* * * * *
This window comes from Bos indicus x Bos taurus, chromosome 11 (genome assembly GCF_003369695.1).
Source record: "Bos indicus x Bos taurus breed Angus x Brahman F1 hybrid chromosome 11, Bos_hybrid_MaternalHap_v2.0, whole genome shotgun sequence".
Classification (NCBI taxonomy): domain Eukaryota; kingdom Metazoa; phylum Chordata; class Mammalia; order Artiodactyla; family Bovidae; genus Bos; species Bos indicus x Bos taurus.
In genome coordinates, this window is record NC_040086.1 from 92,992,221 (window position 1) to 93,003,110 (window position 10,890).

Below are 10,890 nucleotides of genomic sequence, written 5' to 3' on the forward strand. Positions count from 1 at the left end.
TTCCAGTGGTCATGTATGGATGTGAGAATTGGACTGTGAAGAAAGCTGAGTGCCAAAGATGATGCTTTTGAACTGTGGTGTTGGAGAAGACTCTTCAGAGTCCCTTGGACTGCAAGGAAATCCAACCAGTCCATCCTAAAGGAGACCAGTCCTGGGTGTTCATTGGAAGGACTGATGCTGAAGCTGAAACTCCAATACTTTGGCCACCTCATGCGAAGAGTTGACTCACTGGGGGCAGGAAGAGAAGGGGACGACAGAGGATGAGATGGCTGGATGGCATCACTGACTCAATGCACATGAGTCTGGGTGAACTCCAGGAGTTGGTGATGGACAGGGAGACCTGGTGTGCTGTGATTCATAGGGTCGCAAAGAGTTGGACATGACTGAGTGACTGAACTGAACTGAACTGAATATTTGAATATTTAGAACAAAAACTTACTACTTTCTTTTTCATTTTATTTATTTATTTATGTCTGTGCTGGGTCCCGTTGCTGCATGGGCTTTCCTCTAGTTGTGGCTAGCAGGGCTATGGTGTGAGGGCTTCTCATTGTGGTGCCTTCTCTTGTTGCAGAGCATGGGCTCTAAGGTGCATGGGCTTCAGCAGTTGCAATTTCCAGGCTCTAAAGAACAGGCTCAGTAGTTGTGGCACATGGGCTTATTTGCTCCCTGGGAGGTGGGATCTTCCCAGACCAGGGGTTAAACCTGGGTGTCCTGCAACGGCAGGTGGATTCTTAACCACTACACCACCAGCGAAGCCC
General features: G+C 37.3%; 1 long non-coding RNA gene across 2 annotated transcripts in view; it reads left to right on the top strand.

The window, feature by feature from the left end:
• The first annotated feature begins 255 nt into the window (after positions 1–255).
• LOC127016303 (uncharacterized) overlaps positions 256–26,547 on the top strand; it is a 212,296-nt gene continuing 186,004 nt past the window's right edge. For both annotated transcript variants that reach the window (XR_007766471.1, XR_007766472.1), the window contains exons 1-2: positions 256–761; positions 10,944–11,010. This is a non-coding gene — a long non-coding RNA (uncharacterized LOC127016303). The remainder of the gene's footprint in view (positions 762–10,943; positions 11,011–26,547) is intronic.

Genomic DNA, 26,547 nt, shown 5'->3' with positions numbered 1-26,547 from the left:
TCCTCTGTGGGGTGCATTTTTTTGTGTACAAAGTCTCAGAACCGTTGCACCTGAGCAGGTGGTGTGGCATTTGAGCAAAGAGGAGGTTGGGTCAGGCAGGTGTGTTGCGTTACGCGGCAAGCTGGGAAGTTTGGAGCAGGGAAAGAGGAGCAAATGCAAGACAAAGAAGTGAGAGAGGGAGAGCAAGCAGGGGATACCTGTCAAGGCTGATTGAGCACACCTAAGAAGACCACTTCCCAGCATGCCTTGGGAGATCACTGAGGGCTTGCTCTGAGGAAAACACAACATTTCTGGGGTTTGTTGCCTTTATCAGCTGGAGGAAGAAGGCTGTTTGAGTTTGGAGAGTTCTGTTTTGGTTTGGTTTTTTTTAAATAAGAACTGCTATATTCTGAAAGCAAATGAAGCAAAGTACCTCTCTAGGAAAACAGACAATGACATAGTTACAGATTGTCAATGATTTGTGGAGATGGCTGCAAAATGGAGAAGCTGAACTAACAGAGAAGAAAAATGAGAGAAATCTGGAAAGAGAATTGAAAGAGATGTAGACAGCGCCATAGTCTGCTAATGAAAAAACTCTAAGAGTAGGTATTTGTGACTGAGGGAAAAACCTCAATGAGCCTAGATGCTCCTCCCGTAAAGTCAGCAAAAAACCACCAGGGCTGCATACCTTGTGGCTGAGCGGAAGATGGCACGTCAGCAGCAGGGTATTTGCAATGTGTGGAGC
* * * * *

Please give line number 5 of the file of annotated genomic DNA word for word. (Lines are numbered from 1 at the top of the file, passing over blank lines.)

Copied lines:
Below are 10,890 nucleotides of genomic sequence, written 5' to 3' on the forward strand. Positions count from 1 at the left end.